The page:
16th November 1941

Cold and windy. Rain began about 1 o’clock, and I cycled over to Dedham in a heavy buffeting side-wind, which, as I had two stone of chicken meal on the carrier, made heavy going. (I got this for Mrs. B. with some unwanted ration coupons). I was late at the Belfields, but had a cup of tea, and got dried a bit. Penelope talked about going to work at the Brantham factory, as she feels she will be forced to work before long [as a result of the National Service regulations for women].

Went down to Sissons, and spent the evening mounting photographs, which are coming along very well. Back to Colchester at 11.30.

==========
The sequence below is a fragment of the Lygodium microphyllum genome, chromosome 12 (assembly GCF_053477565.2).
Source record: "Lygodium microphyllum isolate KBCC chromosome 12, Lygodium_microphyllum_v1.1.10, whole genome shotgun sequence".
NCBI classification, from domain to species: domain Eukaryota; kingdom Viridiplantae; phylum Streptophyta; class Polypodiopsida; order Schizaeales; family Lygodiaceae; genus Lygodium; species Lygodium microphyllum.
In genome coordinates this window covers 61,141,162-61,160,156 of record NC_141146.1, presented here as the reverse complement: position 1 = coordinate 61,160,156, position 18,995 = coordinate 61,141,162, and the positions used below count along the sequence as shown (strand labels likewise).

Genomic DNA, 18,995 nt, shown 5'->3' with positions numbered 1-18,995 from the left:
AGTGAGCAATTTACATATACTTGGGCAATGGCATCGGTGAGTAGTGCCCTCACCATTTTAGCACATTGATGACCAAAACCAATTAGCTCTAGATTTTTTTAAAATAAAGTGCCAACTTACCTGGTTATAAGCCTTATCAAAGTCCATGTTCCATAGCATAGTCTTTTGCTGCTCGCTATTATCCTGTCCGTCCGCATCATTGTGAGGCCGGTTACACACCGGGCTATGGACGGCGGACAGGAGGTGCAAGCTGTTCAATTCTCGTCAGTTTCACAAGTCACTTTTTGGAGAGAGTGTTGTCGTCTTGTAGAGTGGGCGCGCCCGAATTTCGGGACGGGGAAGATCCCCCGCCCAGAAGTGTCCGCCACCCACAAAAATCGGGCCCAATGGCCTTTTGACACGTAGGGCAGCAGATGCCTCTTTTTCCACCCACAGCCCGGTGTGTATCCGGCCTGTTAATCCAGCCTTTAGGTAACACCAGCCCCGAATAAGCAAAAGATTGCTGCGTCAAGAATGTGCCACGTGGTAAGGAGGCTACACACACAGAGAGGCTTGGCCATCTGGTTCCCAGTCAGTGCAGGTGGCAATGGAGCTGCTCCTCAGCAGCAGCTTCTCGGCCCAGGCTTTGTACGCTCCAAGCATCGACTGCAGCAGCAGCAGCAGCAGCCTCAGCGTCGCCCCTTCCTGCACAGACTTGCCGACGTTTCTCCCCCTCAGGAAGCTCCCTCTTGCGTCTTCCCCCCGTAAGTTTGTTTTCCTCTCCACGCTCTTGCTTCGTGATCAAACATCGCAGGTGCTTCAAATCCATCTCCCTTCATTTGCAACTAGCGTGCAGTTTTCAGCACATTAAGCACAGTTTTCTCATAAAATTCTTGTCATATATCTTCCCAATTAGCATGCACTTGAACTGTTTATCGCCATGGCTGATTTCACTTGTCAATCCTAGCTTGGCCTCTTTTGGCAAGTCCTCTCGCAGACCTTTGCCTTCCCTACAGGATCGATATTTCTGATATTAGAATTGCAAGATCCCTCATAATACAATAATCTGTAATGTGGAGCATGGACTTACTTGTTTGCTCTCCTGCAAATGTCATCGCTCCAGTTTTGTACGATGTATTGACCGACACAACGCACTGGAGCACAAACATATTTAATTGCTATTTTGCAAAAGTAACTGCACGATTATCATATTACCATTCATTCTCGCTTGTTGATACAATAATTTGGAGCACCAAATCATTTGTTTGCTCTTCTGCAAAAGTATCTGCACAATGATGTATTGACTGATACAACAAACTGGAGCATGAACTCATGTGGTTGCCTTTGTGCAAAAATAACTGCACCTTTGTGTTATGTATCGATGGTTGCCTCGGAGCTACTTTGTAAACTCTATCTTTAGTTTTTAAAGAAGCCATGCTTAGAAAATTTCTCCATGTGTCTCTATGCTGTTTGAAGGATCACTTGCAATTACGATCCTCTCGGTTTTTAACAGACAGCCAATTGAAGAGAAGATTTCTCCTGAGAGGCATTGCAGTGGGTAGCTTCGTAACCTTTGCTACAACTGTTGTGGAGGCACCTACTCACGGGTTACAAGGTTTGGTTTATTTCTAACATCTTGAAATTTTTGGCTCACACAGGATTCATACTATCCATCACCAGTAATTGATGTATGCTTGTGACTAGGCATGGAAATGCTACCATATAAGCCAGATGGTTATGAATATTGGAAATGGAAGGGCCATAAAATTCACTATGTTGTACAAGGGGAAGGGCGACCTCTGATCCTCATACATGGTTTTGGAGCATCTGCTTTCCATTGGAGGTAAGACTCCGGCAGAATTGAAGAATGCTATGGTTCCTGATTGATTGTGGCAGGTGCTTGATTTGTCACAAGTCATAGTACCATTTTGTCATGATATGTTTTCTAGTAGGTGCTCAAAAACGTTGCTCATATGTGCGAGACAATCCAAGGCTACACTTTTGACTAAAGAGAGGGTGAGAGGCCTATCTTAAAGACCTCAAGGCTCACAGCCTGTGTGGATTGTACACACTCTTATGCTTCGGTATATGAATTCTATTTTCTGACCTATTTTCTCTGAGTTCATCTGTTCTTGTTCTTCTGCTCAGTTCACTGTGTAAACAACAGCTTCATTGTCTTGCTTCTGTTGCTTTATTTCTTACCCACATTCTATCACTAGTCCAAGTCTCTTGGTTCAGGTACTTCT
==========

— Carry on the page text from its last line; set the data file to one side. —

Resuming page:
From the spring of 1941 all women had to register their occupation under the National Service regulations and single young women between the ages of 20 and 30 began to be directed into war work. By December 1941 the National Service Act (No 2) made the conscription of women legal for the first time and led to a huge increase in women workers of all ages being employed in the Women's Services or in essential war work.

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